Full Text Available The conversion of molecular nitrogen to ammonia is a key biological and chemical process and represents one of the most challenging topics in chemistry and biology. In Nature the Mo-containing nitrogenase enzymes perform nitrogen ‘fixation’ via an iron molybdenum cofactor (FeMo-co under ambient conditions. In contrast, industrially, the Haber-Bosch process reduces molecular nitrogen and hydrogen to ammonia with a heterogeneous iron catalyst under drastic conditions of temperature and pressure. This process accounts for the production of millions of tons of nitrogen compounds used for agricultural and industrial purposes, but the high temperature and pressure required result in a large energy loss, leading to several economic and environmental issues. During the last 40 years many attempts have been made to synthesize simple homogeneous catalysts that can activate dinitrogen under the same mild conditions of the nitrogenase enzymes. Several compounds, almost all containing transition metals, have been shown to bind and activate N2 to various degrees. However, to date Mo(N2(HIPTN3N with (HIPTN3N= hexaisopropyl-terphenyl-triamidoamine is the only compound performing this process catalytically. In this review we describe how Density Functional Theory calculations have been of help in elucidating the reaction mechanisms of the inorganic compounds that activate or fix N2. These studies provided important insights that rationalize and complement the experimental findings about the reaction mechanisms of known catalysts, predicting the reactivity of new potential catalysts and helping in tailoring new efficient catalytic compounds.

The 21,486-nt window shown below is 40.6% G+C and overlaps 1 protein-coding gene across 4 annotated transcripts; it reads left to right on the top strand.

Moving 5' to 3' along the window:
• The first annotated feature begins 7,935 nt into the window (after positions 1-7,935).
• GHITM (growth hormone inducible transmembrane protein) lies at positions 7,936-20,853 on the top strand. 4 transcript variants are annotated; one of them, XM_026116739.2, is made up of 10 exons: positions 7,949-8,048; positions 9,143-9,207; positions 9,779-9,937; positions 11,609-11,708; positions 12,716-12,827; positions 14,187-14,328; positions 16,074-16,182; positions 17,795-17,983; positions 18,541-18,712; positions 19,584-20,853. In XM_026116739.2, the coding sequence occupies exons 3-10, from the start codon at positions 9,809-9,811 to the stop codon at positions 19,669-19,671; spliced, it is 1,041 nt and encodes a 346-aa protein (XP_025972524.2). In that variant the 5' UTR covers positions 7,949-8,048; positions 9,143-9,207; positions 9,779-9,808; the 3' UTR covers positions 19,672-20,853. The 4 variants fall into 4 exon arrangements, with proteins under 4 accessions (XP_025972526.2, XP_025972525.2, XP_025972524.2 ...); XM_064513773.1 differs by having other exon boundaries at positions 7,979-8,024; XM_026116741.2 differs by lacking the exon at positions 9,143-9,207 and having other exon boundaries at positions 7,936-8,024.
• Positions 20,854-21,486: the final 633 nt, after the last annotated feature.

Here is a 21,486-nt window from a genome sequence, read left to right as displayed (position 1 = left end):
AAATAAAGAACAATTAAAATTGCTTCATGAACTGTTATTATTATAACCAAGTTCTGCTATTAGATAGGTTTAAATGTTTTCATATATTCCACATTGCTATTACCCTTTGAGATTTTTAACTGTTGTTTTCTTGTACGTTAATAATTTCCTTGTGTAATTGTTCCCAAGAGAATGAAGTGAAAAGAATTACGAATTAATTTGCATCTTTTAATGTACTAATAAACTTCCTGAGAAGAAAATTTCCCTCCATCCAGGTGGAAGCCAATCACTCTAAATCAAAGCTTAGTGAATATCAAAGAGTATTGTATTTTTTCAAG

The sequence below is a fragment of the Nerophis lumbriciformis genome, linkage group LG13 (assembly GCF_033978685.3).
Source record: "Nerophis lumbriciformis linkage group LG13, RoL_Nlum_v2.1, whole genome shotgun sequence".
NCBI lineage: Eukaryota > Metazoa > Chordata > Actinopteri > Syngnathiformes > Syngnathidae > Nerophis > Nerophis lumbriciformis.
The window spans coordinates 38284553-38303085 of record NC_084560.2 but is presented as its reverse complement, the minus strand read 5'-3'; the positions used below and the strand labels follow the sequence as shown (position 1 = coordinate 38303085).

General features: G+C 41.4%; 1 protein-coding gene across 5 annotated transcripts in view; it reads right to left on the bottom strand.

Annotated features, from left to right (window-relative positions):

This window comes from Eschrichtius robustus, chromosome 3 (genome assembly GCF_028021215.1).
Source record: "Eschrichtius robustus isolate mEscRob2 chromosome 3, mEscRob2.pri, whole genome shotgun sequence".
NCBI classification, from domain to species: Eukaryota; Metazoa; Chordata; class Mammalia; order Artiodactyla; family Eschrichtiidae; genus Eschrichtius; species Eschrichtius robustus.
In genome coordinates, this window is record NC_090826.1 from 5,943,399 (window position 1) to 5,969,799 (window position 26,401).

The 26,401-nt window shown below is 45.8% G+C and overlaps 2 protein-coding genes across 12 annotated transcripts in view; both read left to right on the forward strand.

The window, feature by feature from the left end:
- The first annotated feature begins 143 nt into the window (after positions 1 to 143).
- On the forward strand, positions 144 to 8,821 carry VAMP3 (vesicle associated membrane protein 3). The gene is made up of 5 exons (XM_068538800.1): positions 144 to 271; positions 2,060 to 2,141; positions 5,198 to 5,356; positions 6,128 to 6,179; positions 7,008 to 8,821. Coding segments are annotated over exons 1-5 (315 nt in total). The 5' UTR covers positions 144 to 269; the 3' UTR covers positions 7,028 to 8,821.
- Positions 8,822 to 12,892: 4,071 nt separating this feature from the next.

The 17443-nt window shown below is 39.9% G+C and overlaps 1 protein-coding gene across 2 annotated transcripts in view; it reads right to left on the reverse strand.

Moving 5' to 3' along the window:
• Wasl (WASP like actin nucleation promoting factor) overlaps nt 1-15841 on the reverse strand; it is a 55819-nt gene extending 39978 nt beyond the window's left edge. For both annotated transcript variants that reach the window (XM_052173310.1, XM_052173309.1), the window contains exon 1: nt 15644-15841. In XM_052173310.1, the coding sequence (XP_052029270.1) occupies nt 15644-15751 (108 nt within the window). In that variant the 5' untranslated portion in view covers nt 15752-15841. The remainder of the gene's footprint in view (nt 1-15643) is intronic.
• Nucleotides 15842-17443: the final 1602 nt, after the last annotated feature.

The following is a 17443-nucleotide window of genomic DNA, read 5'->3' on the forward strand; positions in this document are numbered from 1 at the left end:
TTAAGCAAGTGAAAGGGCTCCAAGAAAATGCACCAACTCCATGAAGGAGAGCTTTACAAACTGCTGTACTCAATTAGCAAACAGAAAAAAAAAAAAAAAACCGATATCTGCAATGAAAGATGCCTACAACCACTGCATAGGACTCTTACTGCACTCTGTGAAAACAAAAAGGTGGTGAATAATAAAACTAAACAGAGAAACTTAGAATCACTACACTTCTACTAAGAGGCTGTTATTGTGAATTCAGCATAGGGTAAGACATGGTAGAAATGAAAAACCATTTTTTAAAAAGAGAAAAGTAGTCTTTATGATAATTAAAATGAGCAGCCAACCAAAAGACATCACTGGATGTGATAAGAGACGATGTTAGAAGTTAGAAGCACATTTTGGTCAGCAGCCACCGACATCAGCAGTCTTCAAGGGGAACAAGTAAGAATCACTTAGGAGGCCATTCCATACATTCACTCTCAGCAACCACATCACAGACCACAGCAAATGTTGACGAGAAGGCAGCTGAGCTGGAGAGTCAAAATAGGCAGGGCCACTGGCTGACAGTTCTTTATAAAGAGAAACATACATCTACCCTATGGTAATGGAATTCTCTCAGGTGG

17. Corticosteroid-responsive nephrotic syndrome in children with myelodysplastic syndromes

    Directory of Open Access Journals (Sweden)

    Bogdanović Radovan

    2002-01-01